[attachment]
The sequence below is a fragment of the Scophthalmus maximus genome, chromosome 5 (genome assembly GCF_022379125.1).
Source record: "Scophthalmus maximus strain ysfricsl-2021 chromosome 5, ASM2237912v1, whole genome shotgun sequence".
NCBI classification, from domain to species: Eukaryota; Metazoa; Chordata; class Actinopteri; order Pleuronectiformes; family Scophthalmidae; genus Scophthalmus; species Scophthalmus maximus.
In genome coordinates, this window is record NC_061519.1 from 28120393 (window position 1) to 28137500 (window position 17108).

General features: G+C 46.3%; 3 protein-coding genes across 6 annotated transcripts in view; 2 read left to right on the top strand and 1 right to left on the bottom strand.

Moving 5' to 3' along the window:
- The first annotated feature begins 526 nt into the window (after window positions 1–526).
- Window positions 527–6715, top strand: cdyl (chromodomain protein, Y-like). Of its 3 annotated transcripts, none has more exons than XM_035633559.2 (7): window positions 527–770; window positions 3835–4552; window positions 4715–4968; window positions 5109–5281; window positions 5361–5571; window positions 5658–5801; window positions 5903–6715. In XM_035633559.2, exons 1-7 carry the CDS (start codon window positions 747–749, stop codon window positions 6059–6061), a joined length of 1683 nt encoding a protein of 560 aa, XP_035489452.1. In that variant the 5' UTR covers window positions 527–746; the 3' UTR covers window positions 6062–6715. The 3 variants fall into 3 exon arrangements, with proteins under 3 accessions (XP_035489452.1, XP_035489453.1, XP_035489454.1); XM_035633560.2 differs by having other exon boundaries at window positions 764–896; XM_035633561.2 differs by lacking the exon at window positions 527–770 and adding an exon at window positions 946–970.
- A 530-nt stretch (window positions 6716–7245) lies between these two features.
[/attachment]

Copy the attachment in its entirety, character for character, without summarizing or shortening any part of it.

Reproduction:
The sequence below is a fragment of the Scophthalmus maximus genome, chromosome 5 (genome assembly GCF_022379125.1).
Source record: "Scophthalmus maximus strain ysfricsl-2021 chromosome 5, ASM2237912v1, whole genome shotgun sequence".
NCBI classification, from domain to species: Eukaryota; Metazoa; Chordata; class Actinopteri; order Pleuronectiformes; family Scophthalmidae; genus Scophthalmus; species Scophthalmus maximus.
In genome coordinates, this window is record NC_061519.1 from 28120393 (window position 1) to 28137500 (window position 17108).

General features: G+C 46.3%; 3 protein-coding genes across 6 annotated transcripts in view; 2 read left to right on the top strand and 1 right to left on the bottom strand.

Moving 5' to 3' along the window:
- The first annotated feature begins 526 nt into the window (after window positions 1–526).
- Window positions 527–6715, top strand: cdyl (chromodomain protein, Y-like). Of its 3 annotated transcripts, none has more exons than XM_035633559.2 (7): window positions 527–770; window positions 3835–4552; window positions 4715–4968; window positions 5109–5281; window positions 5361–5571; window positions 5658–5801; window positions 5903–6715. In XM_035633559.2, exons 1-7 carry the CDS (start codon window positions 747–749, stop codon window positions 6059–6061), a joined length of 1683 nt encoding a protein of 560 aa, XP_035489452.1. In that variant the 5' UTR covers window positions 527–746; the 3' UTR covers window positions 6062–6715. The 3 variants fall into 3 exon arrangements, with proteins under 3 accessions (XP_035489452.1, XP_035489453.1, XP_035489454.1); XM_035633560.2 differs by having other exon boundaries at window positions 764–896; XM_035633561.2 differs by lacking the exon at window positions 527–770 and adding an exon at window positions 946–970.
- A 530-nt stretch (window positions 6716–7245) lies between these two features.